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Interview: Mark Felt’s Liam Neeson

by Leora Heilbronn

Liam Neeson is no stranger to playing larger-than-life, real life heroes on the big screen. From his Oscar-nominated turn in Schindler’s List to Michael Collins and Alfred Kinsey (who, yes, is a hero of sorts to those in the medical realm), the Irish actor brings gravitas and moral integrity to every character he portrays. In Mark Felt: The Man Who Brought Down the White House, Neeson plays the titular Felt, the man who risked his reputation and career as the FBI’s Associate Director in order to bring crucial information about the Watergate scandal to Washington Post reporter Bob Woodward.

Prior to the film’s premiere at the recent Toronto International Film Festival, we sat down with an esteemed group of international journalists to speak with the acclaimed actor who effortlessly charmed the room with his Irish burr and down-to-Earth attitude.

The following is an edited and condensed version of that roundtable conversation.

How did you first get involved in the project?

Liam Neeson: I was approached by Peter [Landesman] but I didn’t know who Peter was initially. I had read some of his investigative journalism pieces over the years, certainly bits he had written about the Balkan crisis, I remember those. Then he showed me his film Concussion, and I know nothing about American football. I’d sooner watch paint dry than watch football. It’s just not my thing. But I was fascinated by that film! Then I thought that for a journalist, and Concussion is only his second film, that he’s quite the director. Then I met with him and we talked about this project. I just knew the broad outline of Watergate because I was brought up in Ireland and we were going through our own troubles at the time. So Watergate was very low on my totem pole in my life’s existence. I admire Mark Felt, though, but I don’t think he was initially motivated by an act of heroism. I think he was crushed when he didn’t get the job when Hoover died. He was a committed FBI guy, 30 years, he and Hoover were like that, professionally. And then the White House administration brought in Patrick Gray and he was a submarine commander! Nothing to do with the FBI! So I think Felt and his cohorts really felt hurt and insulted by that.

What did you learn about Mark Felt that particularly surprised you while making the film? 

LN: I only learned this recently but Bob Woodward, the reporter, he had only met with Mark Felt 6 or 7 times at the underground garage. Woodward knew nothing of Felt’s personal life, he knew nothing about his daughter running away and having a baby or Mark trying to find her through very dubious means. Woodward knew nothing about that. So it says something about Felt having to compartmentalize his life, you know? But this was four movies ago for me, I’m still shooting something at the moment, so I really had to do my research all over again recently. About two weeks ago I punched into YouTube ‘truth and lies’ and ‘Watergate’ and a program came up from CNN, a very good program. And then on the side it says ‘you might also like’ and here are these lectures given by these guys, not just Woodward and Bernstein, but Max Holland, who wrote Leak: Why Mark Felt Became Deep Throat. And that led on to other stuff, so there’s amazing stuff to research, you know? Yet at the end of the day, I have to tell Peter’s script. As an actor, what I did like about the guy is that he was unreadable. Professionally he had just a screen over himself. But when he was home he adored his daughter and he adored his wife. There was one interview I saw with Mark, I think it was Meet the Press, and he was defending the FBI but he did it in a very charming way. Yet you could not read what was going on in his head. He had this incredible mane of silver hair that was very beautiful. I thought, “He’s really proud of that hair”. And he seemed very proud of the suits that he wore, I assumed that he had good footwear too. So I had an extraordinary wig made and incredibly good footwear and good suits.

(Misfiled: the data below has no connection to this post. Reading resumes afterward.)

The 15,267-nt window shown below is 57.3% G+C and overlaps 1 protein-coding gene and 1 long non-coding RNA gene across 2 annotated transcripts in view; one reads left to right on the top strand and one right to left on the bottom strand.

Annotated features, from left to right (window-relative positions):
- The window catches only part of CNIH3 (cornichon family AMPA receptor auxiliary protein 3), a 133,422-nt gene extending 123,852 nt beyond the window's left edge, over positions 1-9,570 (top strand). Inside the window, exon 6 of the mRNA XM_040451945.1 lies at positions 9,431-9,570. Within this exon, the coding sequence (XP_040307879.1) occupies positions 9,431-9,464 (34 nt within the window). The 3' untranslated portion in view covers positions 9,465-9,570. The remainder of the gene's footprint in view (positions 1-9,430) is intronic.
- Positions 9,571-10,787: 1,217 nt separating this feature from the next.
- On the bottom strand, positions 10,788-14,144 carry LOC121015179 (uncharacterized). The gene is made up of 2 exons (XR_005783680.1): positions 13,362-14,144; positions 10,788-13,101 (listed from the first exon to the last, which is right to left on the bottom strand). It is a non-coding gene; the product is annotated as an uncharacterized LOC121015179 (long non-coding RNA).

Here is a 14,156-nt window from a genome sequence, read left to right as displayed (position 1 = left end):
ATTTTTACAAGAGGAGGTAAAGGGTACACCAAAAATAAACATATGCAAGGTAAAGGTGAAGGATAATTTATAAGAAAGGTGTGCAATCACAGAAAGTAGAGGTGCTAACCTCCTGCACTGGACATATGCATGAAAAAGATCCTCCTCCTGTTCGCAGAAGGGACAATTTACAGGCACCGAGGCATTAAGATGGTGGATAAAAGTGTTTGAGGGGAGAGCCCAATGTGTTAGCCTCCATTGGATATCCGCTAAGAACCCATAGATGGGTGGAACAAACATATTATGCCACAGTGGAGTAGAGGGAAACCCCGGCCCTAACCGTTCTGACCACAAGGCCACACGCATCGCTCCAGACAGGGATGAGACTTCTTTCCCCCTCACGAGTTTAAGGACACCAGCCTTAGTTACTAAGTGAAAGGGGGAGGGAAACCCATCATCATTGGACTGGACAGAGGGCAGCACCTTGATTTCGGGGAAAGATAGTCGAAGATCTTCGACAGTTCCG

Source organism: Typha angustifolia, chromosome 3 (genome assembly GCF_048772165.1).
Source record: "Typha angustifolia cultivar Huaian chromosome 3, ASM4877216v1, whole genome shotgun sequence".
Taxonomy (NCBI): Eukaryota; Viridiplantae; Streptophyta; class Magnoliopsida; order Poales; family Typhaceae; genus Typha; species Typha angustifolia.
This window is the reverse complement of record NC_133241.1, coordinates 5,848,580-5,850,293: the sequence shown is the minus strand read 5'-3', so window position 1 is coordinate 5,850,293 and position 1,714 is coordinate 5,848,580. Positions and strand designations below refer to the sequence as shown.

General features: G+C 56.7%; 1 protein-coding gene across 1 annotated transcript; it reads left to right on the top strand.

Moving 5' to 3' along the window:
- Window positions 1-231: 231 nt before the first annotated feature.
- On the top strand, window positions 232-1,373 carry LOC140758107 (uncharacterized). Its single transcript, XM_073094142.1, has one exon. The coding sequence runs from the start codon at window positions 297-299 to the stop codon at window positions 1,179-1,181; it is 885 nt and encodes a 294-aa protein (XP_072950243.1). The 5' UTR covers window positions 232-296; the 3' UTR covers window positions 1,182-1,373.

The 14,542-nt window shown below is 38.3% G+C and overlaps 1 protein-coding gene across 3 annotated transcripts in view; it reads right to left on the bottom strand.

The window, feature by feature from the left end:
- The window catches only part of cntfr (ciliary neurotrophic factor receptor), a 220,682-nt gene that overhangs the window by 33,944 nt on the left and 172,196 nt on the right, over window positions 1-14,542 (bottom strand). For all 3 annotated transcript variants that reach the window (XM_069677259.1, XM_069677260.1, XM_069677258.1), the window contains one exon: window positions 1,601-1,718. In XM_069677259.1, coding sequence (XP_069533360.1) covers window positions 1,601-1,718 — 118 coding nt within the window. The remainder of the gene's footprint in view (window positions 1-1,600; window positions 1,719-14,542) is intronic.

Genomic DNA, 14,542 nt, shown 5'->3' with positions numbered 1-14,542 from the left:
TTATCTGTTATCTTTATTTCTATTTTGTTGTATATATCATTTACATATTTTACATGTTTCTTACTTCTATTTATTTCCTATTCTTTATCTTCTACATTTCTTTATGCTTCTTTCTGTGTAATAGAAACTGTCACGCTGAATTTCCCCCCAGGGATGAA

Can you talk a little about working with Diane Lane and crafting that extraordinary rapport with her on screen? 

LN: Well Diane is a great actress. Theatre trained, which I love, because I am myself. There’s a line that you can cut through to with a theatre actor. Josh Lucas was the same way, Tony Goldwyn too. She’s terrific though. There were a lot more scenes from the film between herself and myself that were unfortunately cut. When the editor put it together it became cluttered in a way. But she’s a great actress, and I mean great. And she has the butt of a twenty year old! Don’t tell her I said that. *laughs*

There’s a very different physicality to Mark Felt when compared to the action hero roles we’re used to seeing you in now, the ones you’ve been doing since 2008. 

LN: Well look, the action stuff wasn’t planned. *laughs* It’s great fun to do and great to do all that stuff. At the age of 65 they’re still offering me stuff where I’m beating guys up. But it was nice to play Mark Felt.


Mark Felt: The Man Who Brought Down the White House opens on October 13 in Toronto (Yonge-Dundas), Vancouver (International Village) and Montreal. The film opens throughout the fall in other cities. 

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